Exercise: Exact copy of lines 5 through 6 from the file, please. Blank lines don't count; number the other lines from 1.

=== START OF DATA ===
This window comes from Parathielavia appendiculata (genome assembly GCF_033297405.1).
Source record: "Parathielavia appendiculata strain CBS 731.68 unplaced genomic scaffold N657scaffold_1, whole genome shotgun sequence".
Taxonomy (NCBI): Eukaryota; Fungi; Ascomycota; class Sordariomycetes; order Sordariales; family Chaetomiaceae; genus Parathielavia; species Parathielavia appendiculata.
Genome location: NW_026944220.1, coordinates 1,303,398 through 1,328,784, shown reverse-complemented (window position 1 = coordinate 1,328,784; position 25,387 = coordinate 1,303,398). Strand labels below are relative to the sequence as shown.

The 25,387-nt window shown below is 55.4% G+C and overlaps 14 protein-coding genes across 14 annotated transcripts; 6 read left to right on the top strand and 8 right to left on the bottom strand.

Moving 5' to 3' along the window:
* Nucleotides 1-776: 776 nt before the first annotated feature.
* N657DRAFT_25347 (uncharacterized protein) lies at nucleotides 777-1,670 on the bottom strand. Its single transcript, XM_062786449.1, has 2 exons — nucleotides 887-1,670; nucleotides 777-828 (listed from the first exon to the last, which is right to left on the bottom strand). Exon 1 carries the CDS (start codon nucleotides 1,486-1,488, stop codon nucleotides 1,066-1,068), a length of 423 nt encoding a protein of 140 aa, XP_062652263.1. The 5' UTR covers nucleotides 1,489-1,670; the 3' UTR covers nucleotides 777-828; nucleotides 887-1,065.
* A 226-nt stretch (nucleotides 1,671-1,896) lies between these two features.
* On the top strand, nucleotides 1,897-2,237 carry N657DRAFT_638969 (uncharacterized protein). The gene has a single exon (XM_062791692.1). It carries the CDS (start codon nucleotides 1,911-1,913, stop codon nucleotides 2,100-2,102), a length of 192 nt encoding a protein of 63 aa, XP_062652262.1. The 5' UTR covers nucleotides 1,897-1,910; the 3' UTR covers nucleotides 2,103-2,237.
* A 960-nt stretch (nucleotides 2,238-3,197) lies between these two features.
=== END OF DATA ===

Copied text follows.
The 25,387-nt window shown below is 55.4% G+C and overlaps 14 protein-coding genes across 14 annotated transcripts; 6 read left to right on the top strand and 8 right to left on the bottom strand.

Moving 5' to 3' along the window: